r = mid - 1;
            } else {
                l = mid + 1;
            }
        }

        return false;
    }
};
Enter fullscreen mode Exit fullscreen mode

Golang solution

func searchMatrix(matrix [][]int, target int) bool {
    l, m, n := 0, len(matrix), len(matrix[0])
    r := m - 1
    var mid int

    for l <= r {
        mid = l + (r - l) / 2

        if target >= matrix[mid][0] && target <= matrix[mid][n - 1] {
            return binarySearch(matrix[mid], n, target)
        }

        if target < matrix[mid][0] {
            r = mid - 1
        } else {
            l = mid + 1
        }
    }

    return false
}

func binarySearch(row []int, n, target int) bool {
    l, r := 0, n - 1
    var mid int

    for l <= r {
        mid = l + (r - l) / 2

        if target == row[mid] {
            return true
        }

        if target < row[mid] {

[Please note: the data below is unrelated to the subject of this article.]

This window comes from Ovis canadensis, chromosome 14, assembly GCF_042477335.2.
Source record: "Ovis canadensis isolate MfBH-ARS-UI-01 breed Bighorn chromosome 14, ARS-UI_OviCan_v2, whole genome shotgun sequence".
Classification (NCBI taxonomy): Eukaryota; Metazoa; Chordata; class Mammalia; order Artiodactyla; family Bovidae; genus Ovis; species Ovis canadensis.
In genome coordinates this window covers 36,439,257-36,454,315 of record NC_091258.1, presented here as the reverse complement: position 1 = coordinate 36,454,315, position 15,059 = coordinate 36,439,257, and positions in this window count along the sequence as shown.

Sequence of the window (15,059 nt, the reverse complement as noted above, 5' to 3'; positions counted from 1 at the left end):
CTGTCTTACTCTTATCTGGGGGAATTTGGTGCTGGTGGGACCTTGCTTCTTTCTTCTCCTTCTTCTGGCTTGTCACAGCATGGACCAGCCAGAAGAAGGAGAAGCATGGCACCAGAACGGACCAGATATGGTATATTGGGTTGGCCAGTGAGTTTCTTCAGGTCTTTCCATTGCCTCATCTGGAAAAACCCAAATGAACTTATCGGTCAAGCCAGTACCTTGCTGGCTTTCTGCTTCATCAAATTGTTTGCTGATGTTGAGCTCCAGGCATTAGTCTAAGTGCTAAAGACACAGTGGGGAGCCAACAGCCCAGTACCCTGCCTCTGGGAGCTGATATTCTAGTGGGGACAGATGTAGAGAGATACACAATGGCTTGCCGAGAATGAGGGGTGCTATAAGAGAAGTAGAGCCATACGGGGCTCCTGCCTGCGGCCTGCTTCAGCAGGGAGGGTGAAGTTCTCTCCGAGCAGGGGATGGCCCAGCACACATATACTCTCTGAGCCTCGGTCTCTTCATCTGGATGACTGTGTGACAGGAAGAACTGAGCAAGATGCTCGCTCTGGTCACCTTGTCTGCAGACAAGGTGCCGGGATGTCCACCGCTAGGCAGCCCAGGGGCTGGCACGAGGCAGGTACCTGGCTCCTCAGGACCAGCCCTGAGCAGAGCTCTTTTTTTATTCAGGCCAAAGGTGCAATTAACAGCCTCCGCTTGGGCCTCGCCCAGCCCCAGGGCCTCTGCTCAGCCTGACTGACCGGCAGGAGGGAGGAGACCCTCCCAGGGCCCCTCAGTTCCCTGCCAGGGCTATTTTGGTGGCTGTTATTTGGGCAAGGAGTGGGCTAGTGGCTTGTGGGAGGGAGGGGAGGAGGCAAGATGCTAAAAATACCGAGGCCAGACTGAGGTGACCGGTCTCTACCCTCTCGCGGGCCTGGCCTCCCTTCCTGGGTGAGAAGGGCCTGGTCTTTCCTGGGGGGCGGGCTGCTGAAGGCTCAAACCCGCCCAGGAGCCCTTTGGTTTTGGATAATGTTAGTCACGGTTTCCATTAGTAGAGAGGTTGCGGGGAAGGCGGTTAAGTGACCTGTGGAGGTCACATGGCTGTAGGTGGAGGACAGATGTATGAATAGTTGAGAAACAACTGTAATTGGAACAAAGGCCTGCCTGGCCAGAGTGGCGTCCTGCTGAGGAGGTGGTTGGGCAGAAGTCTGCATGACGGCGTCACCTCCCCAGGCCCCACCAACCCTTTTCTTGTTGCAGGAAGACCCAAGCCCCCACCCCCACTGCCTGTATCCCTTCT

r = mid - 1
        } else {
            l = mid + 1
        }
    }

    return false
}
Enter fullscreen mode Exit fullscreen mode

Javascript solution

var searchMatrix = function(matrix, target) {
    let l = 0, m = matrix.length, n = matrix[0].length;
    let r = m - 1;
    let mid;

    while(l <= r) {
        mid = Math.floor(l + (r - l) / 2);

        if(target >= matrix[mid][0] && target <= matrix[mid][n - 1]) {
            return binarySearch(matrix[mid], n, target);
        }

        if(target < matrix[mid][0]) {
            r = mid - 1;
        } else {
            l = mid + 1;
        }
    }

    return false;
};

var binarySearch = function(row, n, target) {
    let l = 0, r = n - 1;
    let mid;

    while(l <= r) {
        mid = Math.floor(l + (r - l) / 2);

        if(target == row[mid]) {
            return true;
        }

        if(target < row[mid]) {
            r = mid - 1;
        } else {
            l = mid + 1;
        }
    }

    return false;
};
Enter fullscreen mode Exit fullscreen mode